(1824 -  1908)

Emil Bott was one of Pittsburgh's principal artists of the mid-1800's. He was born in Wurtenburg, Germany and brought to America by his father Adolf Bott; they arrived as part of an aristocratic religious cult organized by a certain Count De Leon. The younger Bott lived in Phillipsburg and went to school there until he returned to Dusseldorf, Germany to study painting. At Dusseldorf, Bott developed a style that was deft, accurate and of high quality in the realistic style popular at the time.

Much of Bott's history is inaccessible today, but in 1946, John O'Conner, Jr. of Carnegie Museum discovered a Bott painting that belonged to a Park Mansions resident; the painting had been done on the door of a steamboat. O'Conner also noted that Earl Crawford, former President of the Associated Artists, was restoring a Bott canvas of steamboats. This seems to bear out the tradition that for a while Bott became a drifter, riding on the packet boats and doing decorations. This may have been profitable work, as many of those boats bore paintings by the best artists available.

Several of Bott's views of the upper Beaver River have also been found. One is reproduced in the History of Beaver County and another in the Rochester Semi-Centennial souvenir book of 1899. Bott experimented in misty gray shades, as in his painting of a church yard under moonlight. He also did a painting of a man walking in moonlight.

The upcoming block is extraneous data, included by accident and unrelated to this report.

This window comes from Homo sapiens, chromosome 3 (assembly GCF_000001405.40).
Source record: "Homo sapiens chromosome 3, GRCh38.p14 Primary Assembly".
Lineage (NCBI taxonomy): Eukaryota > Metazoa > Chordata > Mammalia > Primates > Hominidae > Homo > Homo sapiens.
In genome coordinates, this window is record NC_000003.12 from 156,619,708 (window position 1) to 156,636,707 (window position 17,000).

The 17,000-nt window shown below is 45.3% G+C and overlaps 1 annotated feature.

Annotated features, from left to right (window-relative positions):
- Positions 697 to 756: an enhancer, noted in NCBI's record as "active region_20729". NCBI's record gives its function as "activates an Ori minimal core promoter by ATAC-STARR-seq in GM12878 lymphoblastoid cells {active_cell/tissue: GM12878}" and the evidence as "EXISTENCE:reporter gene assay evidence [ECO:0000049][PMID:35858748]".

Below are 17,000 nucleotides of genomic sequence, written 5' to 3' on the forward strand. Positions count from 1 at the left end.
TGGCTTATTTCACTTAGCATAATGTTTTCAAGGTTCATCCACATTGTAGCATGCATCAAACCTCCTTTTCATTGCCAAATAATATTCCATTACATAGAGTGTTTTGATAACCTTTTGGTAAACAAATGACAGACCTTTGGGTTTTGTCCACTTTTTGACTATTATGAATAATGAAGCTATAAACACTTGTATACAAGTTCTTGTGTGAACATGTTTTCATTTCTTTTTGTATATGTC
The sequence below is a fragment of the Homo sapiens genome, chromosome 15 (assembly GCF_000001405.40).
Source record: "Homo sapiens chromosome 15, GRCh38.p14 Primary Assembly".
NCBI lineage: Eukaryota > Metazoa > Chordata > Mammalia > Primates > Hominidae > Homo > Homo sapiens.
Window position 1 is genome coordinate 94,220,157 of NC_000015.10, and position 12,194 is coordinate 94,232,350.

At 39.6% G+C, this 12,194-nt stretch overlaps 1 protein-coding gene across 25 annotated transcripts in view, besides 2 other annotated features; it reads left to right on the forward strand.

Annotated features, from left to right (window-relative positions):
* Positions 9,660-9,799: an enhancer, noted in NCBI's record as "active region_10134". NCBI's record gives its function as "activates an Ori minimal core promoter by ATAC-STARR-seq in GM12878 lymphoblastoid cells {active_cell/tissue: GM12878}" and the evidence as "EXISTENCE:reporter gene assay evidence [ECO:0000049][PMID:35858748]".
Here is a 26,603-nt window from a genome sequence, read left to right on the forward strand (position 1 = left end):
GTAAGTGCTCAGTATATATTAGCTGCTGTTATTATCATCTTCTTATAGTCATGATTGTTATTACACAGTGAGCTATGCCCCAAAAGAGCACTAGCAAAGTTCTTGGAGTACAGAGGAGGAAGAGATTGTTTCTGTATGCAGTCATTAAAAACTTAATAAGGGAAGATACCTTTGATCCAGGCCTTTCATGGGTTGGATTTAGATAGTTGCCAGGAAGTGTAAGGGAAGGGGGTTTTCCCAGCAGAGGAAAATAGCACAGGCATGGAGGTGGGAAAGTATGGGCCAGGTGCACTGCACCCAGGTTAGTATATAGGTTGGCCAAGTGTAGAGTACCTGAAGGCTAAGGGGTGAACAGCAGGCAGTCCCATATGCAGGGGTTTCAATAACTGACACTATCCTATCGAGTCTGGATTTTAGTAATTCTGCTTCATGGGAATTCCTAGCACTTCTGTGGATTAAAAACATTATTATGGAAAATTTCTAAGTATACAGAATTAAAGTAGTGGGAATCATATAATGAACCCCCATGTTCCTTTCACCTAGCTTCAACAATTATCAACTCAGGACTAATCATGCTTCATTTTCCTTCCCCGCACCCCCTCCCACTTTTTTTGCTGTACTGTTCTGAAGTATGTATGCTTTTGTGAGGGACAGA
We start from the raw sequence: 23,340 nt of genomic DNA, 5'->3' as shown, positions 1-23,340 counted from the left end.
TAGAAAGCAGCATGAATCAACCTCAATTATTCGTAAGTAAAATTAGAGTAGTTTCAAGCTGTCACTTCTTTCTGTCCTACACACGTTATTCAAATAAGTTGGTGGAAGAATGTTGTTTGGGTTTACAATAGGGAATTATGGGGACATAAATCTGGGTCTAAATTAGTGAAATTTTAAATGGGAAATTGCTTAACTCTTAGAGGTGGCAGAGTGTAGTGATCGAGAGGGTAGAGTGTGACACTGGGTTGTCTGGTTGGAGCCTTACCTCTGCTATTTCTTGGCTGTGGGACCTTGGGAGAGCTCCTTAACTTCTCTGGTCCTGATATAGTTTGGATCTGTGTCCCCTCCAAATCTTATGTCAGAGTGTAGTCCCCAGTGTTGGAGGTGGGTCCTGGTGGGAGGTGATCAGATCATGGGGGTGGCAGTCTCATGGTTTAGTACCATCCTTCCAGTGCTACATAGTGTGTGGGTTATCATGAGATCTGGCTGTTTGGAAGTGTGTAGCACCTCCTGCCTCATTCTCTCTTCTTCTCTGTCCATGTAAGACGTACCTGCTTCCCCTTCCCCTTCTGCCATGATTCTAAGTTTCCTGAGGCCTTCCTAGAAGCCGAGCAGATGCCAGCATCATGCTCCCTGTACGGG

The painter taught art at a private school in New Brighton, Pennsylvania, operated by Miss Augusta Curtis. It has been speculated that around this time tie married Emma, the daughter of another artist, Adolph Bocking. Their daughter was the first student at Thiel College.

Before the Civil War, Bott moved to Pittsburgh. Fie lived on Fifth Avenue near where Mercy Hospital now stands. He exhibited in 1859 at the first show of the Pittsburgh Art Association. From 1865-67 he had a studio downtown and moved to a home in Lawrenceville. Soon after this he rode the packet boats, doing decorations. He remained active until 1880, and then returned to Phillipsburg to live. From his home he could watch the rivers and paint. Bott, his wife Emma, their sons Grodo and Oscar, are buried in St. Peter's Church Cemetery, Monaca, Pennsylvania.


Southwestern Pennsylvania Painters


27 September 1981 November 29

Paul A. Chew - Editor

John A. Sakal - Research Assistant

The Westmoreland County Museum Of Art

Greensburg, Pennsylvania - 1981

Editor's Note: A local example of Mr. Bott's work can be found at the George Baker - Levi Dungan Museum. Please see page 1.

Contributed by Anonymous
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